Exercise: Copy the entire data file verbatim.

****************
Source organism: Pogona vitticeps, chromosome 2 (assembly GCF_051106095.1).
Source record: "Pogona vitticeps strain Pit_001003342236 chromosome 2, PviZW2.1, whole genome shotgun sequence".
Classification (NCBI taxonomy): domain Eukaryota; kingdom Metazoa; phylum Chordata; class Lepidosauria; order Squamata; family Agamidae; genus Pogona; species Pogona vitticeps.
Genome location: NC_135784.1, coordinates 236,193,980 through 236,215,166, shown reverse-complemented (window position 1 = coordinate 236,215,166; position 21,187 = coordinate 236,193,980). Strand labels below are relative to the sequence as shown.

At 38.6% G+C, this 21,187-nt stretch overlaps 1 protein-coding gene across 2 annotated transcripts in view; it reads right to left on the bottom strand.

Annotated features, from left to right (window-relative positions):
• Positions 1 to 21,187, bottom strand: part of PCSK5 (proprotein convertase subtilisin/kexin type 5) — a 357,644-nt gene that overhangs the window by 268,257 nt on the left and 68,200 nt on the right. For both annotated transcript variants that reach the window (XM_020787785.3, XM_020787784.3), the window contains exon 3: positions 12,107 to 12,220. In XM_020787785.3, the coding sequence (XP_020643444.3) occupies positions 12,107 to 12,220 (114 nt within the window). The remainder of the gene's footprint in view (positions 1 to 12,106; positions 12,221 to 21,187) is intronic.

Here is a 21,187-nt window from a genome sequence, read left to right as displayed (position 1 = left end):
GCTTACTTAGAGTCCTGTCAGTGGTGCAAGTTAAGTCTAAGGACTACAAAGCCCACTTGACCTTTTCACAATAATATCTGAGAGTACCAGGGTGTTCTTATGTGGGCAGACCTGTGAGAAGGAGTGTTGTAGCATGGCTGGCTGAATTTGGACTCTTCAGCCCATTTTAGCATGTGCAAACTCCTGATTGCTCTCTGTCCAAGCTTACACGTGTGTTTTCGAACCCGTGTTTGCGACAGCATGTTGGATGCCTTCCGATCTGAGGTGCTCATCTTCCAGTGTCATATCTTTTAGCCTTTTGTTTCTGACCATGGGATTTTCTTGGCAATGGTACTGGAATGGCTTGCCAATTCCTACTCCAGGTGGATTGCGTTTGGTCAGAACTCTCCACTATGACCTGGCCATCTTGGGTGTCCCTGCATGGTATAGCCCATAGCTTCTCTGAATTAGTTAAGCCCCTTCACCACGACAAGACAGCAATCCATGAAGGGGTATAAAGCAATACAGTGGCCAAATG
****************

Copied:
Source organism: Pogona vitticeps, chromosome 2 (assembly GCF_051106095.1).
Source record: "Pogona vitticeps strain Pit_001003342236 chromosome 2, PviZW2.1, whole genome shotgun sequence".
Classification (NCBI taxonomy): domain Eukaryota; kingdom Metazoa; phylum Chordata; class Lepidosauria; order Squamata; family Agamidae; genus Pogona; species Pogona vitticeps.
Genome location: NC_135784.1, coordinates 236,193,980 through 236,215,166, shown reverse-complemented (window position 1 = coordinate 236,215,166; position 21,187 = coordinate 236,193,980). Strand labels below are relative to the sequence as shown.

At 38.6% G+C, this 21,187-nt stretch overlaps 1 protein-coding gene across 2 annotated transcripts in view; it reads right to left on the bottom strand.

Annotated features, from left to right (window-relative positions):
• Positions 1 to 21,187, bottom strand: part of PCSK5 (proprotein convertase subtilisin/kexin type 5) — a 357,644-nt gene that overhangs the window by 268,257 nt on the left and 68,200 nt on the right. For both annotated transcript variants that reach the window (XM_020787785.3, XM_020787784.3), the window contains exon 3: positions 12,107 to 12,220. In XM_020787785.3, the coding sequence (XP_020643444.3) occupies positions 12,107 to 12,220 (114 nt within the window). The remainder of the gene's footprint in view (positions 1 to 12,106; positions 12,221 to 21,187) is intronic.

Here is a 21,187-nt window from a genome sequence, read left to right as displayed (position 1 = left end):
GCTTACTTAGAGTCCTGTCAGTGGTGCAAGTTAAGTCTAAGGACTACAAAGCCCACTTGACCTTTTCACAATAATATCTGAGAGTACCAGGGTGTTCTTATGTGGGCAGACCTGTGAGAAGGAGTGTTGTAGCATGGCTGGCTGAATTTGGACTCTTCAGCCCATTTTAGCATGTGCAAACTCCTGATTGCTCTCTGTCCAAGCTTACACGTGTGTTTTCGAACCCGTGTTTGCGACAGCATGTTGGATGCCTTCCGATCTGAGGTGCTCATCTTCCAGTGTCATATCTTTTAGCCTTTTGTTTCTGACCATGGGATTTTCTTGGCAATGGTACTGGAATGGCTTGCCAATTCCTACTCCAGGTGGATTGCGTTTGGTCAGAACTCTCCACTATGACCTGGCCATCTTGGGTGTCCCTGCATGGTATAGCCCATAGCTTCTCTGAATTAGTTAAGCCCCTTCACCACGACAAGACAGCAATCCATGAAGGGGTATAAAGCAATACAGTGGCCAAATG